Taking my bike on vacation is not a luxury my wife lets me enjoy very often. For those rare vacations I get to bring my bike, I constantly have the debate between flying with my bike, or shipping my bike in advance. Both options have benefits depending on where you are traveling. For example, someone traveling to Hawaii needs to know how to fly with a bike, because the cost of shipping a bike there is not practical.
First, this guide will cover the different types of bikes for flying, and the travel bags required to fly safely. After that, it dives into the fees, size and weight restrictions of the airlines.
How To Fly With A Bike: Mountain vs Road vs Touring
Different styles of bike means one size does not fit all when flying. The easiest way to guarantee success is to use a travel bag, or bike suitcase, made for your bike type. For example, EVOC is a popular manufacturer of bike travel bags. The Evoc Travel Bag XL is perfect for flying with your mountain bike, commuter bike or touring and bikepacking bikes.
The geometry of road bikes with their narrow drop bars requires a different bike suitcase. That’s why EVOC makes the 300L Road Bike Bag Pro. It comes with padded protection for your wheels and rotors. The bike bag pro has a polycarbonate shell that provides both impact and pressure resistance. To make transportation easy the bag comes with clip on wheels, and it folds when not in use.
You can also fly with a bike box, like something carried by BikeFlights. Keep in mind, a bike suitcase is a once in a lifetime purchase in most cases. A bike box is a cost per use purchase. A good rule to follow, if you know you will fly more than 6 times with your bike, get a travel bag. Everyone else can use a bike box.
Each airline has its own set of rules and restrictions on bag size, so its best to double check before booking your trip. There are airlines with bike-friendly reputations. Below you will find the bike flying guidelines from the big three airlines as of May, 2022.
Flying With A Bike on American Airlines
Bikes are under the sports equipment section of airline baggage policies. Their rules restrict weight and size. On American Airlines the maximum linear size (length+width+height) is 126 in / 320 cm, and the maximum weight is 70 lbs / 32 kgs, subject to the airplane size and available cargo space.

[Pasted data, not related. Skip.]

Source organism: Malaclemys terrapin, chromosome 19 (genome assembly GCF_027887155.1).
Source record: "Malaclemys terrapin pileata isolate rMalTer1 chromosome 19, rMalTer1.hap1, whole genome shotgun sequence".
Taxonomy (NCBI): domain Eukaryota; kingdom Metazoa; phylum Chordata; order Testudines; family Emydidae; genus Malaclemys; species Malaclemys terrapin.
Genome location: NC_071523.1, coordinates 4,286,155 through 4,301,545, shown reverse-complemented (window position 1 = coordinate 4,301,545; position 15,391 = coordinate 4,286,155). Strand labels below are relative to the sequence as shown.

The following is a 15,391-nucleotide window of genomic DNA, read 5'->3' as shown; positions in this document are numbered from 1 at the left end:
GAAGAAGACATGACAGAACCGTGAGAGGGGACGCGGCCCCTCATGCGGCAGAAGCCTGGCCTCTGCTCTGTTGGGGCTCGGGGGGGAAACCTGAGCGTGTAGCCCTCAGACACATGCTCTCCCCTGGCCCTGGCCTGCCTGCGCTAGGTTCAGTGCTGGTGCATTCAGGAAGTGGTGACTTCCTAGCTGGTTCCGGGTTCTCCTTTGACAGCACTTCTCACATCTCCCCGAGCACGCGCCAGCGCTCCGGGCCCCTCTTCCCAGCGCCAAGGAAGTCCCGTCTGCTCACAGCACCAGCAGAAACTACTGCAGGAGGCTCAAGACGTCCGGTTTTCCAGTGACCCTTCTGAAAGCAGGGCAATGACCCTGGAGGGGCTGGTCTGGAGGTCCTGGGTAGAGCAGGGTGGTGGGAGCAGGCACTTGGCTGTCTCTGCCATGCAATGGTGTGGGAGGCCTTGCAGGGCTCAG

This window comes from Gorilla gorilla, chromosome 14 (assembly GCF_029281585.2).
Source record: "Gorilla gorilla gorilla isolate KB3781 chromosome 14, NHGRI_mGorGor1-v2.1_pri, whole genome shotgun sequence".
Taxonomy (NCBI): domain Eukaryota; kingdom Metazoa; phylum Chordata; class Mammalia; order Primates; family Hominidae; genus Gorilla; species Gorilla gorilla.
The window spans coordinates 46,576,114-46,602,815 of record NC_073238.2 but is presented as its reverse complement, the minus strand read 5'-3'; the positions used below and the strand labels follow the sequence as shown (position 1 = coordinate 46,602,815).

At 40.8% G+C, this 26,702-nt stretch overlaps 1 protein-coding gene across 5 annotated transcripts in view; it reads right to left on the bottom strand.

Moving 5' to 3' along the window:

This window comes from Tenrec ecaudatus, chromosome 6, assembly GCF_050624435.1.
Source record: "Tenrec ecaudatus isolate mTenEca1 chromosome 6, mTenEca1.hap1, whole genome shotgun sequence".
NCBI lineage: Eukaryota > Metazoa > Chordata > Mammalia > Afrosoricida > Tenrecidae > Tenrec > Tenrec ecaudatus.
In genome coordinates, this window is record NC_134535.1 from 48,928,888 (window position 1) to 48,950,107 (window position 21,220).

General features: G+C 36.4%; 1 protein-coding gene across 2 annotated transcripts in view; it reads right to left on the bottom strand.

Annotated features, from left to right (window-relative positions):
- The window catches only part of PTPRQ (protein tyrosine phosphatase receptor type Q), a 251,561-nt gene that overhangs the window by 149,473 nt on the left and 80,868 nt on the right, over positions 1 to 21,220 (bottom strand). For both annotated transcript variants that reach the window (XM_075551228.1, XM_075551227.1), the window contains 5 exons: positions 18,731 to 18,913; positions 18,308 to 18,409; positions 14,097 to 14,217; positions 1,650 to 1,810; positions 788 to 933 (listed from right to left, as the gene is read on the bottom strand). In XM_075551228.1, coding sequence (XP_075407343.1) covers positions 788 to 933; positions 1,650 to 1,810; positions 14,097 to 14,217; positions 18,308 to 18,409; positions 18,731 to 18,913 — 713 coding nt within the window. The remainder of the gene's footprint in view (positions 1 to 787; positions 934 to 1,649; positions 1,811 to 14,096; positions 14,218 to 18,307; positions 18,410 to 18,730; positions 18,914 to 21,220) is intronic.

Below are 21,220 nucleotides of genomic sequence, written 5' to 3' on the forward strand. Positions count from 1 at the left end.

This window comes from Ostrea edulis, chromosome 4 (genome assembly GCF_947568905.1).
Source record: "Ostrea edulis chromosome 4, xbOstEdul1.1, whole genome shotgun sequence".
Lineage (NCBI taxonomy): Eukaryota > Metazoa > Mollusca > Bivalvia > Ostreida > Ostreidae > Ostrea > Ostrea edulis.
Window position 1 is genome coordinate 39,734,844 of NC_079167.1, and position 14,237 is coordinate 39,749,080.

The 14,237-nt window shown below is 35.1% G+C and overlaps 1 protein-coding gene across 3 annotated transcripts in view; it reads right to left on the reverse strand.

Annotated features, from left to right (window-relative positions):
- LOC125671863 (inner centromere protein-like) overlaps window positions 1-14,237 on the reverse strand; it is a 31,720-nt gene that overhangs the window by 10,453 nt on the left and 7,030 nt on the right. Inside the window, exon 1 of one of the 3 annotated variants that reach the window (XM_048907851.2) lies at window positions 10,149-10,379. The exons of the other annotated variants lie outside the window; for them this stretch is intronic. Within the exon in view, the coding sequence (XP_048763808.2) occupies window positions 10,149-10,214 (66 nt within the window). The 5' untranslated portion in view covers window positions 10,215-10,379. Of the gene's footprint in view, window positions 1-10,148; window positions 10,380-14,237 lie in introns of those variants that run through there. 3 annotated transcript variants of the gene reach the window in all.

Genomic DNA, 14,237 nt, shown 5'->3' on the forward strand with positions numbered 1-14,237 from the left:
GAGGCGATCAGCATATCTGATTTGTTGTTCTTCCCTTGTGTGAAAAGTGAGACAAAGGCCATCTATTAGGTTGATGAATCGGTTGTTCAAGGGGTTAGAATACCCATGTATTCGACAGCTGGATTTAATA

You can travel with 1 non-motorized touring, mountain, tandem, or racing bicycle if the:
Bicycle is in a hard-sided case, bicycle bag or box built for bicycle transport.
Handlebars are sideways.
Pedals and handlebars wrapped in plastic foam or a similar material.American Airlines Checked Bag Guidelines: Sports Equipment: Bicycles
The cost to fly your bike with American Airlines will depend on weight. The standard checked bag fee applies, and bike/bag/box weights in excess of 51 lbs also pay an overweight fee. ($100 for 51-70 lbs and $200 for 71-100 lbs).
Flying With A Bike Delta
There are similar, but different, guidelines when flying with a bike on Delta. Their size restrictions are lower at 115 linear inches. That’s the same restriction for any sports equipment on Delta flights.
Bicycles, non-motorized touring or single seat racing, are allowed as checked baggage on most flights, with the exception of certain Delta Connection® carriers. It continues on to include:
Non-motorized touring, or single seat racing, bicycles must be packed in a protective container designed for bicycles.
A limited liability release form must be signed by the passenger in the case that the bike is not properly packed
If the bicycle is packaged in a hard shell case specifically designed for transporting bicycles, then a limited release form is not required
Bicycles packaged in soft-sided travel bags require a limited release form.Delta Airlines Checked Bag Guidelines: Sports Equipment: Bicycles
With Delta the better your ticket, the easier it will be to fly with your bike. Weight restrictions at no extra charge vary by cabin. Basic Economy, Main Cabin, and Delta Premium Select passengers should follow the standard 50 lb limit per piece. Delta One, First, and Business passengers should follow the 70 lb limit per piece.
The fee for that overweight baggage is the same with Delta as it is with American Airlines. They charge $100 for 51-70 lbs and $200 for 71-100 lbs.
Flying With A Bike Southwest
Finally, the most bike customer friendly airline in the bunch is Southwest.
Bicycles (defined as nonmotorized and having a single seat), including Bike Friday and Co-Pilot, properly packed in a hard bicycle box that fall within the dimensions and weight limits established for normal checked baggage, (i.e., 62 inches or less in overall dimensions and less than 50 pounds in weight). Pedals and handlebars must be removed and packaged in protective materials so as not to be damaged by or cause damage to other baggage. Bicycles packaged in cardboard or soft-sided cases will be transported only with a limited release of liability.Southwest Airlines Checked Bag Guidelines: Sports Equipment: Bicycles
The guidelines to fly with a bicycle on Southwest are in line with other airlines, but at a much lower cost. By having a hard case for your bike you can avoid signing a liability waiver. Above all, you know your bike is safe. The best bike hard case travel bag is the Thule Round Trip.
The fee for a checked bag on Southwest offers your first two checked bags for free. They also do not charge an overweight bag fee until 71 lbs, and that fee is only $75 versus $200 from the other airlines.
In conclusion, flying with a bike is easy if you plan ahead and know the guidelines. After that, it’s as easy as showing up to drop your bike off. If flying with your bike is not an option, consider shipping it to your destination. The process has never been easier, and I give you my step-by-step guide in How To Ship Your Bike.